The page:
THE CHILDREN'S Chorus of Maryland, singing in charming tone and harmony in its annual Twelfth Night concert Sunday, followed director Andrea Nutter Macon's cues as carefully as if she were picking replacements for New Kids on The Block.
In doing so, the chorus showed that it can provide solid entertainment for non-relatives as well as family and a good training ground in musicianship for more than 100 children between 6 and 16. If you throw in a little P.D.Q. Bach craziness and 39 older kids playing kazoos, it's downright fun.
The Second Presbyterian Church was packed tight with 700 parents, relatives and fans who heard a delightful hour-long program by the chorus' three choirs: forty 6- and 7-year-olds in the Beginning Choir; 38 kids between 8 and 11 in the Training Choir and 39 children 11 to 16 in the Concert Choir -- 117 in all from about 50 different schools.
So popular has the chorus become that a year from now it switches to the larger 995-seat Kraushaar Auditorium, Goucher College, producing 300 more seats, better acoustics, an easier system of reserved seating and more light to see the children's TC faces. Its last big concert of this season is Sunday, May 19, at 4 p.m. at LeClerc Hall, College of Notre Dame, 4701 North Charles St.
Music director Macon, an advocate of the music training methods of Hungarian composer and music educator Zoltan Kodaly (pronounced Kodayee), led the three choirs together and as separate units. Though serious young musicians, the children seemed to have an hour of fun. The Kodaly method uses children's songs, musical games, folk songs and great classical music to increase "sensitivity to the art in music" and have fun doing it.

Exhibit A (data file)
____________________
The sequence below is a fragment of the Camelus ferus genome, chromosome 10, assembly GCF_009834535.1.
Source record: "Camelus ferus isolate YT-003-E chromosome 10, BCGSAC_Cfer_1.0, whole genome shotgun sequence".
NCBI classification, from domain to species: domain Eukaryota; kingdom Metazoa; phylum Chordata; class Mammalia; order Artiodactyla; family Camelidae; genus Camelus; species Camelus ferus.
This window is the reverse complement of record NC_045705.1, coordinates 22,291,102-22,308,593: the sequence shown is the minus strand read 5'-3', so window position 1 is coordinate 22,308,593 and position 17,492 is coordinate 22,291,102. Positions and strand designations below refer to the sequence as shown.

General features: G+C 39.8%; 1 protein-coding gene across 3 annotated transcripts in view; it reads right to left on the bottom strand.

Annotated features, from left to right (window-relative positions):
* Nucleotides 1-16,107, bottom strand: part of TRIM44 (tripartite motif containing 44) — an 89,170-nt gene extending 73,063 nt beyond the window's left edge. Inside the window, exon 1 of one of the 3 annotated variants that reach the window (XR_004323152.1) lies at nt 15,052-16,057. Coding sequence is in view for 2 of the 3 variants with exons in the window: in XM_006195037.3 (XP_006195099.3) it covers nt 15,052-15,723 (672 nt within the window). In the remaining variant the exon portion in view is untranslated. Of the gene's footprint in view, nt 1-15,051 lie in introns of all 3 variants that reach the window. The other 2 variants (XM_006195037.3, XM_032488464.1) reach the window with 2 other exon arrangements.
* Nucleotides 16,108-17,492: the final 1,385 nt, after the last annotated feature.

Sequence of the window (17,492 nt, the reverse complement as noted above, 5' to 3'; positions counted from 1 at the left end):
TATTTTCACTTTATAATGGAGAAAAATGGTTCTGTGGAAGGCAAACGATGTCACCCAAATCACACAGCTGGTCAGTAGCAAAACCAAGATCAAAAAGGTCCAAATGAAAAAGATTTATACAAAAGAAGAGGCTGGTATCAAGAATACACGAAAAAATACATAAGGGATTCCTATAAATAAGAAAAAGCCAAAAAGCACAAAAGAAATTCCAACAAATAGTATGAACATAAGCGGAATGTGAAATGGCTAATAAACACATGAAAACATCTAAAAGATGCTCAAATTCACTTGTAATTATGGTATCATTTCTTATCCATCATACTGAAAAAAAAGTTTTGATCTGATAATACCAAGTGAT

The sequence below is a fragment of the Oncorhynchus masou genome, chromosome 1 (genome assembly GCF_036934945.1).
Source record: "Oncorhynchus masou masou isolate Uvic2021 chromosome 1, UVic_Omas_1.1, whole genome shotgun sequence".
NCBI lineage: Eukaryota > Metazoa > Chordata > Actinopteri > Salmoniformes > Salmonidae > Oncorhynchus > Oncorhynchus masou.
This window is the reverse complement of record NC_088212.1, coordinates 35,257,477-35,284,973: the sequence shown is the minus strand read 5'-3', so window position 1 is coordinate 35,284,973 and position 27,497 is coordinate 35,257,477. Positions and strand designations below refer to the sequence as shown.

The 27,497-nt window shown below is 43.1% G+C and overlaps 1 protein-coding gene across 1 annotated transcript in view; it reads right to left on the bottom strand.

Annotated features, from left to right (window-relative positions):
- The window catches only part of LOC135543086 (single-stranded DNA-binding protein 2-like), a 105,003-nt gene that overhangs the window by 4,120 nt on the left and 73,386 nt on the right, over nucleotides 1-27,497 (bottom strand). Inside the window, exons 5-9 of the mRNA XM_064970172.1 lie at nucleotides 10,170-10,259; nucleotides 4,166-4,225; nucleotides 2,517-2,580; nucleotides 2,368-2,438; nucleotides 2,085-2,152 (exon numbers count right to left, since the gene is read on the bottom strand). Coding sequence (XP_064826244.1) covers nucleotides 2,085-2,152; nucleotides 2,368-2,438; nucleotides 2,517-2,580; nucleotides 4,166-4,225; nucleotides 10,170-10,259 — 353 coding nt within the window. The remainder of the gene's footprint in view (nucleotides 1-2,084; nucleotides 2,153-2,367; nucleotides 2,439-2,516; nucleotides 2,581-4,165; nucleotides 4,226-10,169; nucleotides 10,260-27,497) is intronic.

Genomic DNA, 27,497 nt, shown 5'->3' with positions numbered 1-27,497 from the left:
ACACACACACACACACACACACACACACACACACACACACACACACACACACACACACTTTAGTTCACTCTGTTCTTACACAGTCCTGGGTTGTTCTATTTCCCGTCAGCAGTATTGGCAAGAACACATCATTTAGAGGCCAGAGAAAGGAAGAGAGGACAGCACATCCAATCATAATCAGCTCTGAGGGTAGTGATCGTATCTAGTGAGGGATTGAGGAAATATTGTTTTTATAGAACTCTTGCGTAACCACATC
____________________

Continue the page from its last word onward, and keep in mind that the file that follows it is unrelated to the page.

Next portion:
The children, chosen after auditions, practice and study music up to 4 1/2 hours a week at Towson State University. Their major annual concert is The Twelfth Night, marking the Feast of Epiphany when the three wise men arrived in Bethlehem after the birth of Jesus. The occasion traditionally notes the end of the Christmas celebration.
The children opened the concert Sunday by proceeding up the side aisles singing "Christmas Song" from a "Piae Cantiones" arrangement by Gustav Holst.
The versatility of the older group was shown in a second set of five carols and songs beginning with the Michael Praetorius arrangement of "Lo, How a Rose e're Blooming." Then they sang P.D.Q. Bach's "Good King Kong Looked Out" in usual pacing, a few changed to ragged tempos and all played their kazoos as slide trombones. A special moment followed when they sang "Silent Night" in careful harmony, the second verse in German. Michael Allman accompanied simply and effectively on guitar.
The Training Choir's set began with pianist Kathryn Baldwin Locke, the group's accompanist, playing a lovely solo before the singers entered the Polish carol, "Infant Holy, Infant Lowly." For "The Bells of Paradise," the choir was backed by Bruce Bryant and Allman, teachers in the chorus classes, playing recorders, and Chris Knudsen, Marios Monopolis and Sarah Nelson playing bells. For the Hanukkah song, "Hanerot Halalu," the children ended clapping hands and reaching their arms to the sky.
The Beginning Choir sang a traditional Alsatian melody, "Sleep, Little Dove" and "Deck the Hall" in harmony. Singing short solos were Ashley Ford in Michael McCabe's "The Carol of the Little Brown Bird" and Carla Greene, in Ralph Vaughn Williams' "Lullaby" from the cantata "This Day."
The children thanked Donna Reid, executive director, for "getting a whole lot of people to help us," for "your hard work" and "your enthusiasm." Macon and Reid, who received bouquets of flowers, are both in their third year directing the chorus. Their Twelfth Night concerts have grown from 400 to 700 fans and this year was sold out for three days. It was time to move to a larger hall.